For many years, Purdue baseball was an afterthought in the Big Ten. Prior to the Mark Wasikowski’s hiring in 2016, the Boilermakers made just one NCAA tournament appearance since the tournament’s inception. Now, Purdue is starting to turn heads in their conference fresh off the school’s second tournament appearance in just Wasikowski’s second season.

One player who has helped Wasikowski put Purdue on the map is junior outfielder Skyler Hunter. Hunter, who is draft eligible this season, has been the spark plug the Boilermaker offense drastically needed. After reaching base in 43 of his 47 career conference games a season ago, Hunter is priming the Boilermakers for yet another run at the postseason. The Purdue offense is off to a blistering fall start, scoring 44 runs in just three games so far. With the Old Gold & Black series coming up, Hunter and the Boilermakers are utilizing this competitive affair to fine-tune their skills in order to make some major noise in 2019.

“[Our] key to success was just buying into what coach Wasikowski and coach Goff were preaching to us all year long. We take away the fastball. We’re on the plate. We’re getting hit by pitches. We’re taking extra bags. We’re thinking two out of the box. Our one through nine hitters are pretty good. We have depth this year. It’s looking like carrying this into the season is going to be exciting to play and exciting to watch,” Hunter said.

While Purdue is fresh off a short-lived postseason run, Hunter has much bigger visions for the program. Making a deeper run into the NCAA tournament this year is essential according to Hunter, but also growing the program as a whole is what the team is working towards.

“National championships are in our sights… We want to [make] Purdue a Midwest powerhouse. We want Purdue to be the top program in the midwest where we’re bringing in the best recruits and where everyone wants to go because they know that if they go there, they’re going to get exposure. They know they’re going to battle for a national championship every year,” Hunter said.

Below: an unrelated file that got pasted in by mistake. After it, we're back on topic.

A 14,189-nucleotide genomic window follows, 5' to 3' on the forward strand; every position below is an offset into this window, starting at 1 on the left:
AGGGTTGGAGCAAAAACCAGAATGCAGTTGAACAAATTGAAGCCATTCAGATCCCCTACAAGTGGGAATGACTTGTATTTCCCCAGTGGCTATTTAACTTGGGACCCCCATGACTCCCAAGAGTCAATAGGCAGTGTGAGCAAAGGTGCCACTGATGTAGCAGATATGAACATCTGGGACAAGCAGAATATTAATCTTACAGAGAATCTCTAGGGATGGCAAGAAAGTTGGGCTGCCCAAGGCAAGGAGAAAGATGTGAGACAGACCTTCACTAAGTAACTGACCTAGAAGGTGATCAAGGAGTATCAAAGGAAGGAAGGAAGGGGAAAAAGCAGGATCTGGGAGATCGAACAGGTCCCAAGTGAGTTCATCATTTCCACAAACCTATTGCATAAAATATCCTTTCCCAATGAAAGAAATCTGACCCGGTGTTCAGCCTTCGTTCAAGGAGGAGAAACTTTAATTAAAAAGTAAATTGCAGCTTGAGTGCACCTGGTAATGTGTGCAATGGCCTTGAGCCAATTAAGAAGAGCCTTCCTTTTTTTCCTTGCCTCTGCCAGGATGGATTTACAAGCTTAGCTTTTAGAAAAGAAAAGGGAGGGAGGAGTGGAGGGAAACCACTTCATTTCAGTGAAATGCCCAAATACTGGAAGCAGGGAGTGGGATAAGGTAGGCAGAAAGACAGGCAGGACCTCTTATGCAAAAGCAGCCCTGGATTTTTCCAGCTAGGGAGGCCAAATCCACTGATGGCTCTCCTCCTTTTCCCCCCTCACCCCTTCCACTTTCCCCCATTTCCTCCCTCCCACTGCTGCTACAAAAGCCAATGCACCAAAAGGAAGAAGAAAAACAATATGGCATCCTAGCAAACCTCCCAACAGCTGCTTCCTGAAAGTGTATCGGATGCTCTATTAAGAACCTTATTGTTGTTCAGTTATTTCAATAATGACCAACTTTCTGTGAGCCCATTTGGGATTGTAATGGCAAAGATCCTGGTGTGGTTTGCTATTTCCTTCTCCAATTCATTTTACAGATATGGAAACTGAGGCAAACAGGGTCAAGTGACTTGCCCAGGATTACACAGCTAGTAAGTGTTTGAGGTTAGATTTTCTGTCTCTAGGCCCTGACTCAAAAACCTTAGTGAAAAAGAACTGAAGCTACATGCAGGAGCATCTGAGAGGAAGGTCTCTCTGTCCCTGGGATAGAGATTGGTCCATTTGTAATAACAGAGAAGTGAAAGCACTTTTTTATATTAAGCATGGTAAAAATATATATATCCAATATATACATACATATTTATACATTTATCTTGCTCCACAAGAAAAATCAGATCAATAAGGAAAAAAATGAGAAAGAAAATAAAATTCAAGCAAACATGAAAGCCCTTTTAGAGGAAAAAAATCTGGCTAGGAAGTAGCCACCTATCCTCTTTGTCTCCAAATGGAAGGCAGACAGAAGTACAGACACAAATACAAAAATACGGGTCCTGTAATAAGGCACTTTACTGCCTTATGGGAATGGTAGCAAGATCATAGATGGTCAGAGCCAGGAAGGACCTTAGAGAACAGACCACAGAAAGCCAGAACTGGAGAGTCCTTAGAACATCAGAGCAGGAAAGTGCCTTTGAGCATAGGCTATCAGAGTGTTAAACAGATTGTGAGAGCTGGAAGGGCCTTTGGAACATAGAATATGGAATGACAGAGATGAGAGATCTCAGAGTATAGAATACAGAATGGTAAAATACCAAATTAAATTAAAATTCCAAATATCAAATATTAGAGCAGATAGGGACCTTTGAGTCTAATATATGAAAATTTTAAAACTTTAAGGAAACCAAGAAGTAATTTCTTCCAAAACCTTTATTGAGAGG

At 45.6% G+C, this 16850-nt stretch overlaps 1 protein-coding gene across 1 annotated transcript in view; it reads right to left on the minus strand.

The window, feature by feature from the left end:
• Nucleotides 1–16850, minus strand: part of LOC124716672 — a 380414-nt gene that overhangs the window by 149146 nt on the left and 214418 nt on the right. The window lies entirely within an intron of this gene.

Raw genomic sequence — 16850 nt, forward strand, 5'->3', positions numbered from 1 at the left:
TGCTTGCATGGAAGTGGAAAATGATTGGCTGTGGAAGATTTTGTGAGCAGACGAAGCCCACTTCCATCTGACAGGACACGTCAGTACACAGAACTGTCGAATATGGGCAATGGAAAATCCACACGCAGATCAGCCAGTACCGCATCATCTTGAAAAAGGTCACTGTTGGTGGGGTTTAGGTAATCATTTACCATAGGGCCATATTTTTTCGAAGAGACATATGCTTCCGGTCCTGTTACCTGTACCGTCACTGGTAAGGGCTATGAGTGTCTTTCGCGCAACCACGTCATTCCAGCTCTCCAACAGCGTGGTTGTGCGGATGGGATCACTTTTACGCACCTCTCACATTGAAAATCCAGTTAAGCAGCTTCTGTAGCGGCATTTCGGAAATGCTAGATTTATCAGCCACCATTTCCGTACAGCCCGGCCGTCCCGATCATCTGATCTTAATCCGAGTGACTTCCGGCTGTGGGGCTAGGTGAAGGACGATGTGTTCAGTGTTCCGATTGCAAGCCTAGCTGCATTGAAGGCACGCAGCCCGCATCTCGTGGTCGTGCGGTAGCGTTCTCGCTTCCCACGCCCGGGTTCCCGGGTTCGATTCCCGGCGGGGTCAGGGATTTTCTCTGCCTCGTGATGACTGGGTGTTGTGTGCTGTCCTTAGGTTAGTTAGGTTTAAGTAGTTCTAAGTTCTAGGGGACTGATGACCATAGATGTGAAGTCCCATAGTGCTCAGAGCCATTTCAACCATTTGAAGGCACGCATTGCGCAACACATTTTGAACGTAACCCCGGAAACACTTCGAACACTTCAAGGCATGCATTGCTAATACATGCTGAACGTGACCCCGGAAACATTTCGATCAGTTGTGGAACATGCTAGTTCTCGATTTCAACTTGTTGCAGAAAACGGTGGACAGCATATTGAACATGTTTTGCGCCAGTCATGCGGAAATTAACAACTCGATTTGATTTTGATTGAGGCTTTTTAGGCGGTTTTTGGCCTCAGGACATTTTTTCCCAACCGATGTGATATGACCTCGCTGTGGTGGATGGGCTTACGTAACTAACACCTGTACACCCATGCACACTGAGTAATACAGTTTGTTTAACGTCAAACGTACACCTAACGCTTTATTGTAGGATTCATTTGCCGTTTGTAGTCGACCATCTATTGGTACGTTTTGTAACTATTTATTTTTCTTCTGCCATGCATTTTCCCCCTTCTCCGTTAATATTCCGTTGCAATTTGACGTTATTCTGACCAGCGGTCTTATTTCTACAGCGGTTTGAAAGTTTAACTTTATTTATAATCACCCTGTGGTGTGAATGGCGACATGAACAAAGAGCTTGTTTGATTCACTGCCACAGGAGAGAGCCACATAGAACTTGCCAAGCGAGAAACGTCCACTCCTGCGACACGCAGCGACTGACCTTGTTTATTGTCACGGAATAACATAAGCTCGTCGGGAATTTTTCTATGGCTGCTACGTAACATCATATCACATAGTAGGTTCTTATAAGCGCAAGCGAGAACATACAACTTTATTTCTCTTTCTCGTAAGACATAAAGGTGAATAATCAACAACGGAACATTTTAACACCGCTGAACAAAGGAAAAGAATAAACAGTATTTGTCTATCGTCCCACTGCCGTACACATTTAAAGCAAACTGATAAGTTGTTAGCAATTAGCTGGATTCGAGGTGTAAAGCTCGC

As for Hunter himself, the switch-hitter had an eventful summer in the Cape Cod League. Hunter appeared in 35 games for the Wareham Gatemen after playing in the Southern California League last summer. While his stat line wasn’t quite what he expected, he still took the experience in stride and used it to get ready for his future in professional baseball.

“It was really eye-opening for me just to be out there with the best of the best and face the Friday night guys… It really made me realize what the next level is really about and it helped me mature a lot as a player, learning that I’m not going to go 4-for-4 or 3-for-4 every game and 0-for-4 happens and you got to bounce back,” Hunter said.

While Hunter has started all of his college games in centerfield, the switch-hitter was a speedy infielder coming out of high school. With more and more professional teams looking for versatility from their prospects, Hunter has a lot to offer to those looking for guys who can play all over the diamond.

“Versatility will help me because I can play any position on the field. I’m confident in the infield. I’m confident in the outfield. I think just me working hard and being ‘Johnny Hustle’ on the basepaths and always going 100% will help everyone else go 100% and work hard,” Hunter said.

Hunter is preparing to leap into professional baseball, but that doesn’t mean that his game is perfect. Over the course of the season, Hunter is focused on continuing to improve his game and sharpen his skill set in order to make the biggest impact possible once he reaches the next level. 

“I’m really focusing this year on base running. If the power is there, I’ll try and hit some home runs. I’m never going to swing for them. Any part of the game I can improve on, I’m going to try and do exactly that. It’s been a grind and it’s what I love to do,” Hunter said.

It is easy to say that the Boilermakers are trending in the right direction as a program. They are seeking immediate success in 2019, and Skyler Hunter is going to be a big part of that equation.

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